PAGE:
Inspired through Art

For teachers, who understand the power of visual meditation and learning, the Inspired through Art series provide ample opportunities to teach the faith with stunningly beautiful and intriguing images. The series is a type of "cross-curriculum" of art history and catechetics, where pre-teen to adult students learn about the artist, the art form and the lesson of faith presented in the work of art. Every print issue's centerfold has a full-color spread of various art forms from different periods. 

And you'll be surprised at what some of the works of art teach, and at how deeply the artists meditated on the subject they were presenting! What may appear to be irrelevant details, may be very relevant. For example, in the art carousel on the home page, there is an image of the Last Supper (the actual translation from Italian, the Ultimate Supper). Answer to "What does the peacock in the window represent?" is: immortality. Read the article and find out why.

In the past, some teachers have laminated the centerfold in order to present the art in class. Now, more and more people are using computer projection technology to make it easier for students to see and follow along with the lesson. With a subscription to The Catechetical Review, people can also go online to back issues of the magazines they have missed and utilize many different works of art to teach the faith or to use as a backdrop to a time of prayer and meditation, for example at the beginning a class to aid students in putting themselves in the presence of God.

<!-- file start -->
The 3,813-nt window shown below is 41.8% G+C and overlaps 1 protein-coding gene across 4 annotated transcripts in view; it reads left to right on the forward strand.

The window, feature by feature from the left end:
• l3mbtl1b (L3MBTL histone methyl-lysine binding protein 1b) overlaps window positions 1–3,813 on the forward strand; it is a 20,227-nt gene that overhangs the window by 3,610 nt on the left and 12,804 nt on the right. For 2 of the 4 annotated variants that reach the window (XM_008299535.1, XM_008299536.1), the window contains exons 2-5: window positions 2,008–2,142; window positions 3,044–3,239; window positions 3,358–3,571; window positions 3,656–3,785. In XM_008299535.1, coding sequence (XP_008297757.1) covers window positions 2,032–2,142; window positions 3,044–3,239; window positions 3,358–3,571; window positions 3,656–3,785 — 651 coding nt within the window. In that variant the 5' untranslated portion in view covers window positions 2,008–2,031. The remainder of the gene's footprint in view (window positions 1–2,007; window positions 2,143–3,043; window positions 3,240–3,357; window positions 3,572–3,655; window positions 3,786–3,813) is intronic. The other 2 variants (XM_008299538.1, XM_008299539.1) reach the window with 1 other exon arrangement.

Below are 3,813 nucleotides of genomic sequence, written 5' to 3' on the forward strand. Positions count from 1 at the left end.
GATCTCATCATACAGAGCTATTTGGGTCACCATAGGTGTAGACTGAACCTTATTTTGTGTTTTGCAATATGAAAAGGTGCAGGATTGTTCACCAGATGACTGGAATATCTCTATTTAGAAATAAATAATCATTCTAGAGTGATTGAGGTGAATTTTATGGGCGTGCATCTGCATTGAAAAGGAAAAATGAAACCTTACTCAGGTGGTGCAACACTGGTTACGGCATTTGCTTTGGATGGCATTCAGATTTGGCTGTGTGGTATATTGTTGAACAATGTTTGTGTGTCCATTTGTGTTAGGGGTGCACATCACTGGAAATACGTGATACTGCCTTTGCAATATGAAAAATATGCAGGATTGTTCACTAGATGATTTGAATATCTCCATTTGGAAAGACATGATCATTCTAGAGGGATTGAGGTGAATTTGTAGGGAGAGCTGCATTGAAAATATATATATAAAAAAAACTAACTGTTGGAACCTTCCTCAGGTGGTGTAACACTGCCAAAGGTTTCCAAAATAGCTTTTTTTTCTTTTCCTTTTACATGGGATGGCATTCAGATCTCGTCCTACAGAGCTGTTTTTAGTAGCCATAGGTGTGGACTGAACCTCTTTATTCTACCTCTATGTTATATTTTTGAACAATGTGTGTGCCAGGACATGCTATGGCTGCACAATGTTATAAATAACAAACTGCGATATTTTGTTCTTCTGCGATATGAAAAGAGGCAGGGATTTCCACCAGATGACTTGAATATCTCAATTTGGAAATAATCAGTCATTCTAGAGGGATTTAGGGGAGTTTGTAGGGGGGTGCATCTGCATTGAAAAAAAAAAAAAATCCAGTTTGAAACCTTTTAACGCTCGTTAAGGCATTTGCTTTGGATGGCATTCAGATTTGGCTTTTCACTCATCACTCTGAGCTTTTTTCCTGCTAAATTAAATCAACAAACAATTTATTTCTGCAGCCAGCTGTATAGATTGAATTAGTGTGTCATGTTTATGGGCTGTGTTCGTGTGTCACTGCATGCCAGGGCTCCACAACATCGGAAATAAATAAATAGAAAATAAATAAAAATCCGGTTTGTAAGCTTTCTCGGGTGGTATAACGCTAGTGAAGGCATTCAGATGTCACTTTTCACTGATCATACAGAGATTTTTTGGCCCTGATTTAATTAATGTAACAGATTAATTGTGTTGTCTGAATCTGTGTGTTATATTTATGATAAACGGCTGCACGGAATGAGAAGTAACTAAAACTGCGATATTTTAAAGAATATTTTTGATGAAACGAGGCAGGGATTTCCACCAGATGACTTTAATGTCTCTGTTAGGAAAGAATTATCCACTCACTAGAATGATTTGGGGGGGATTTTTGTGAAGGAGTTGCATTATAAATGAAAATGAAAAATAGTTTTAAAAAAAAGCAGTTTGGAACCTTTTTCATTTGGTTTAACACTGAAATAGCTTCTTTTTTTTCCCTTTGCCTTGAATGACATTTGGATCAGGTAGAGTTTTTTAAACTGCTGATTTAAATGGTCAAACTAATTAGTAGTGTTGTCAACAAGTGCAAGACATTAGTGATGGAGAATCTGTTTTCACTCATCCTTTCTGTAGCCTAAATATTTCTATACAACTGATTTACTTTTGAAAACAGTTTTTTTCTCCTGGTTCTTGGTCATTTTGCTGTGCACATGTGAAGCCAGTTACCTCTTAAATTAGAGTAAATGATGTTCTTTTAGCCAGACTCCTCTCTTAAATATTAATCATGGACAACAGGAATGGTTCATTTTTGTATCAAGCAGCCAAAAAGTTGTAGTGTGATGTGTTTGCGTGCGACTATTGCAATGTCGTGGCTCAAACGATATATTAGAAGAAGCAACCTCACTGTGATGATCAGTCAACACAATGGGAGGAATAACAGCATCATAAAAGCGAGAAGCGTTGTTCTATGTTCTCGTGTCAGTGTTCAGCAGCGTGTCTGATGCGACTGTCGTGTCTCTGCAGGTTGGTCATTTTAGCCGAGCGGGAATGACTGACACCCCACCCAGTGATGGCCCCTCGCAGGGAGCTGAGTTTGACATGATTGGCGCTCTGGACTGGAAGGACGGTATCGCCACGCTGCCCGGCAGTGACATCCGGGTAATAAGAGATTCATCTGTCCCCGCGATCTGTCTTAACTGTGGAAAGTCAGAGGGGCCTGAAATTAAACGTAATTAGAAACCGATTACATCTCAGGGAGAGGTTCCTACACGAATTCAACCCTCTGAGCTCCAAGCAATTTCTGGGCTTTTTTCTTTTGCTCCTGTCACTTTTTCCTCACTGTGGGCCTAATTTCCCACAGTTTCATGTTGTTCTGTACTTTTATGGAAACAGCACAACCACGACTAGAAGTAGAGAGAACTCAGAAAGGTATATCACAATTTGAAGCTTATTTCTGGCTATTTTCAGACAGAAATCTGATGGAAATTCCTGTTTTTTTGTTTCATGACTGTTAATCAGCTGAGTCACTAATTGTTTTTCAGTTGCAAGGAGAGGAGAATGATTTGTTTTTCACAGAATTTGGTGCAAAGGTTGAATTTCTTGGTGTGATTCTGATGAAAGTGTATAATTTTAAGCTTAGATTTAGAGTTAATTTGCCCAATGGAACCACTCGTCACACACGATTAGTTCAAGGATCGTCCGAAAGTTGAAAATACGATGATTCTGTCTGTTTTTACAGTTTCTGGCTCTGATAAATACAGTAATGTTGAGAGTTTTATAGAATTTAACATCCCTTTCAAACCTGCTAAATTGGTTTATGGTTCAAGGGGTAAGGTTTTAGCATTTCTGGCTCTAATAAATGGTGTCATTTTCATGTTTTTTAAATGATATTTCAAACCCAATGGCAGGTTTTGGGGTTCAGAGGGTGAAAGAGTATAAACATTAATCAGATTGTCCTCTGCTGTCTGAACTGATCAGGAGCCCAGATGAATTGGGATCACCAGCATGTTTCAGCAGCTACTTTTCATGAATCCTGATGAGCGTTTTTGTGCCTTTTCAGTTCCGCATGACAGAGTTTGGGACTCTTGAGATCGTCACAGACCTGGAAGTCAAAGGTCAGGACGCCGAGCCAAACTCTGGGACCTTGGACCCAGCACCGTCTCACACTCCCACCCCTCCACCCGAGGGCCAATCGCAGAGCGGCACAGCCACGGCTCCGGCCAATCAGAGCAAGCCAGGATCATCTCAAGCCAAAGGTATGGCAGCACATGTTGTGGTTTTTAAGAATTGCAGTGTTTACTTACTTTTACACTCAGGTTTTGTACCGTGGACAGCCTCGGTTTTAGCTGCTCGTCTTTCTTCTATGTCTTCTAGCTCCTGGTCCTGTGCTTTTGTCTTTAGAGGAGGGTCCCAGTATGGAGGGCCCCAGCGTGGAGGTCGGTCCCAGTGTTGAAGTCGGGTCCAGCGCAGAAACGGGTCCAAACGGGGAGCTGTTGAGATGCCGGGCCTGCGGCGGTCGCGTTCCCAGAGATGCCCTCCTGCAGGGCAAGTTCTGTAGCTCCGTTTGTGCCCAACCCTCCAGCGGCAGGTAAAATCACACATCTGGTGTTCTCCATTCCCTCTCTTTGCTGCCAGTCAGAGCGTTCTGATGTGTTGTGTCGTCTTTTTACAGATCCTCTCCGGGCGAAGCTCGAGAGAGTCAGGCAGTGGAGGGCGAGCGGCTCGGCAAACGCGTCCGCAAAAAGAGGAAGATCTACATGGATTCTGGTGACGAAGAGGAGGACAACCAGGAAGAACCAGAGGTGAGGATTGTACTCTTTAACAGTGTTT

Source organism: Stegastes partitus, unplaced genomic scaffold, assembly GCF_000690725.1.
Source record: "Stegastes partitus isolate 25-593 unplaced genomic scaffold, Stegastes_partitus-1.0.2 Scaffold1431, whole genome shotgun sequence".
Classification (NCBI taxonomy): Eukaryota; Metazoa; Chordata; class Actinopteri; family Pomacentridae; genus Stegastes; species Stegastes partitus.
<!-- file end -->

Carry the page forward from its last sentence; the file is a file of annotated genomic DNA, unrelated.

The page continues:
The text articles may be downloaded and reproduced in order to facilitate group studies. Try a sample for free here.

Answer to "Can you guess which saint this is?" on the home page: St. Michael the Archangel, by modern artist Michael O'Brien of Canada.

Articles from the Most Recent Issue

Inspired Through Art: The Meeting of St. Anthony and St. Paul – Sano di Pietro
By Linus Meldrum
How important is spiritual brotherhood? For those who are called to the ascetic life, either in a specific monastic order or in a “Benedict Option” community in a neighborhood, the consolation of fellowship with others who share your faith can be a vitally important spiritual aid. For St. Anthony the Abbot, his pilgrimage journey to find St. Paul... Read more
Encountering God in Catechesis: Freedom and Discipleship
By Catechists' Personal Testimonies
Love is an act of the will that seeks the highest good of the other. It is not a feeling, or an emotion, and certainly is not about self-satisfaction. It is a choice to join our will to the will of God, and sometimes this demands that we totally step back and let God do the work. The choice to love God cannot be coerced or be based in deceit,... Read more
Christ Lives in Me: Christocentric Catechesis and the Meaning of Christian Discipleship, Part 2
By Dr. Donald Asci
In the first installment of this article, I sketched how Pope St. John Paul II’s teaching on Christocentric catechesis should lead us to view our work as an opportunity for the words of Jesus to be spoken through us in such a way that people encounter him and hear his call to follow him (the sequela Christi). I also suggested that we can best... Read more

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